Kinda useless, particularly as my model of reality is based on the notion of changefulness and made up words.
I’ll try though. Taming my instincts to ramble between hippyish idealism and brutal pessimism. Except of course, I won’t tame it at all, because that’s how I roll.
Except in the future we won’t need rolls. Hovercars for all and protein pills to feed us all.
Will capitalism survive the next round of shattering collapses? Will the market’s invisible hand have righted itself? Will we have run out of oil yet? Will we have solved fusion and be preparing for limitless guilt free energy? Will a nanoplague have eaten us all, leaving behind nothing but grey sludge? Will we all be waving, or drowning?
It’s going to be some interesting years, worldwide, but it currently feels like this country is acting too slow to really catch on. As soon as you get down to national scale, it’s hard to not get caught up on relatively petty minutiae. It’s one of the biggest flaws of nations as a notion. Encouraging an inward focus. Ignoring the big picture, and getting obsessed with tiny details.
Of course, on this sort of scale, each of our lives is a tiny detail, so you can see the appeal. I lament obvious realities as if alternatives are easy. I don’t think it’s a matter of will.
In 2017, we will have a different government. If the economy doesn’t recover in the next three years, we’ll no longer be under the conservatives, in theory. Of course, we still may be under roughly the same policies, as Labour haven’t presented anything even roughly analogous to an alternative. The swings each way are tiny.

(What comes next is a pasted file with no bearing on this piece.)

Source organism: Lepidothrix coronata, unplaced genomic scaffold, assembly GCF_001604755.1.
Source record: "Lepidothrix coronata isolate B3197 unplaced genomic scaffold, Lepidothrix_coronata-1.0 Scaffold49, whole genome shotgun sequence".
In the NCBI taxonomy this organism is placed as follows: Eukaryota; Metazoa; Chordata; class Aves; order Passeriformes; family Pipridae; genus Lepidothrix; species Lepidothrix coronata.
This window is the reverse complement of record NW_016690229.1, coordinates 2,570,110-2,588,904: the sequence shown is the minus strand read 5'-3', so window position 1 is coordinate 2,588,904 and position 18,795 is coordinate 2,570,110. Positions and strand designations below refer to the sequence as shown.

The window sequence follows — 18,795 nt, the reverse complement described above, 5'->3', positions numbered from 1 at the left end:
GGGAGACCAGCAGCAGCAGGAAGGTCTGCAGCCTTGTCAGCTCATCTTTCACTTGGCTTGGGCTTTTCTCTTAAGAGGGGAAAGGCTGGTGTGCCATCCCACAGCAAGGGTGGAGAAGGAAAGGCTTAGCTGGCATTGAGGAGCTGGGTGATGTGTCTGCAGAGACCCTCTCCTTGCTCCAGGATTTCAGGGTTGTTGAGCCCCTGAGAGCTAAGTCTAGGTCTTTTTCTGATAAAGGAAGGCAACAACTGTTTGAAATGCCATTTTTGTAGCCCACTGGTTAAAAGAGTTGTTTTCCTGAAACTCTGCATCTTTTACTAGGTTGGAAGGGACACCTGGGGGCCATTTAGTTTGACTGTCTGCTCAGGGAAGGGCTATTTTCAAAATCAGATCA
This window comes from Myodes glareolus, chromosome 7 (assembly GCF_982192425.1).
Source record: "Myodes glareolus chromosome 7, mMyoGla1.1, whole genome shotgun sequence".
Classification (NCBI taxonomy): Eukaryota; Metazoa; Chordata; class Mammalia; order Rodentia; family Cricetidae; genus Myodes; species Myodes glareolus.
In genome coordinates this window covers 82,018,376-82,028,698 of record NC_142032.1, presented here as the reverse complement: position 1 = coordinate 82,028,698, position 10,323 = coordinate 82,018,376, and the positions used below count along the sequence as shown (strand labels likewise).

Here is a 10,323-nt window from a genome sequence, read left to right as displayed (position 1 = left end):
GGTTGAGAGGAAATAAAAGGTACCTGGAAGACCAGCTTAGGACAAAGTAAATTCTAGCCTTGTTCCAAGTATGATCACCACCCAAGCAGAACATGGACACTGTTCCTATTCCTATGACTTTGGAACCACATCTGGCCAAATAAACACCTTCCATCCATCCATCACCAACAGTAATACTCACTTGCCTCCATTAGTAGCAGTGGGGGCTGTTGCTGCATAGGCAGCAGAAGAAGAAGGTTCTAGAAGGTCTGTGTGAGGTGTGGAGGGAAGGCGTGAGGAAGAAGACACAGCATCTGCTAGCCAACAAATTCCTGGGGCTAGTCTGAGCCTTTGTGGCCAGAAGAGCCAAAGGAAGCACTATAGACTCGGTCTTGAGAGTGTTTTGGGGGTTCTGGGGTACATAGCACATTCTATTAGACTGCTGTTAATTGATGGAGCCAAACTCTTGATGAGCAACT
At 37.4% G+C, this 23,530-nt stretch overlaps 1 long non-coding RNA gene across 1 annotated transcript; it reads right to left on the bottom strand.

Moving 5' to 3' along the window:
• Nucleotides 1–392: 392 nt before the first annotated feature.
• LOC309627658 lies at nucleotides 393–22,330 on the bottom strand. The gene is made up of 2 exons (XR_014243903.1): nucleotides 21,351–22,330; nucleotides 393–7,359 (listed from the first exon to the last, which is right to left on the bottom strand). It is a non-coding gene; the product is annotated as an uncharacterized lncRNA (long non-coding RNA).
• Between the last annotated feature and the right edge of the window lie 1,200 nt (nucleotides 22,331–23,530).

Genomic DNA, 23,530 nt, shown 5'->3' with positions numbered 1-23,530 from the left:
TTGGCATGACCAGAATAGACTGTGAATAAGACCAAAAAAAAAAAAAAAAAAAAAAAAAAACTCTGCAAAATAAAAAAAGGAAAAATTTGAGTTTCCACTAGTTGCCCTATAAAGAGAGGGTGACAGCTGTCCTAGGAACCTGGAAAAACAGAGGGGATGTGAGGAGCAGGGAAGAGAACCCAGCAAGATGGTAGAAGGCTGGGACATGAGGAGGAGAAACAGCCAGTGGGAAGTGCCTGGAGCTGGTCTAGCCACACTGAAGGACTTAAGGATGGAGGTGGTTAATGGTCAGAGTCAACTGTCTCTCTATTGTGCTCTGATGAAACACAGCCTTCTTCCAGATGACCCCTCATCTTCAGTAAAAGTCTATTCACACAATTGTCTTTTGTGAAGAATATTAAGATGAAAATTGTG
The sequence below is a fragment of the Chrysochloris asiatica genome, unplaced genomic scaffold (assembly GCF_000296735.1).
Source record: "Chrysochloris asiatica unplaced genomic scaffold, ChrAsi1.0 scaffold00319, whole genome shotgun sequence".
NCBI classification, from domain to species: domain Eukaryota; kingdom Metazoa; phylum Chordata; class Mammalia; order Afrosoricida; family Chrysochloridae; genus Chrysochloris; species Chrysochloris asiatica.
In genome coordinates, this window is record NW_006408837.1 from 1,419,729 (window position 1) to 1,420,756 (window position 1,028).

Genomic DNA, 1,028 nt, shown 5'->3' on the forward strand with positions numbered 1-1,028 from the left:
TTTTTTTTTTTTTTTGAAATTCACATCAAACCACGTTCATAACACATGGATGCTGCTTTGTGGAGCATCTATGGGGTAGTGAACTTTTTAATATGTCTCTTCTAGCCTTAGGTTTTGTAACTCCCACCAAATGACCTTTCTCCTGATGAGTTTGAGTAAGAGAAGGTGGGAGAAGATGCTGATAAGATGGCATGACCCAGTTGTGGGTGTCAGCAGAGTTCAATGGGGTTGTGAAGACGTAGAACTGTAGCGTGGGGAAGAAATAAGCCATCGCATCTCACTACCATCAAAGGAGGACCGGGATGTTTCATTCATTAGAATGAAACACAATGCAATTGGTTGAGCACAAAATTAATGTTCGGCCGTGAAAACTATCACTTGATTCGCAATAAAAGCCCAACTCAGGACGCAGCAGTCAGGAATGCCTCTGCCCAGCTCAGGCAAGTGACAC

But then, another few years of economic torture and weirdness, and maybe the people will start to really see the need for alternatives. Maybe the big society will really kick off and start fixing things from the ground up. Slowly dismantling our governance under the guise of conservatism, and in fact generating new locally motivated syndicates of people. Co-operativised governance.
Or maybe ruthless businesses will have bought everything up and there’ll be nothing left of this country but autophagic money machines.
The NHS and the BBC may have gone the way of BR. A sold off acronym, an injection of cash in exchange for an institution that thinks differently, that makes the country, and the world, different.
Or maybe, we’ll be the first country to realise just how fucked up we are. Maybe we’ll start tearing down our world and rebuilding it without using the corpses of others as our foundation. Maybe we’ll recognise ourselves as not bankrupt, just immensely greedy. Maybe we’ll give it all back and rebuild within our means.
Show the world that modern life doesn’t have to be like this.
Or maybe, more likely than anything, the country five years from now will simply be five years older. More wrinkled and wizened. More bitter. More lonely. Five years closer to death.
Illustration by Helen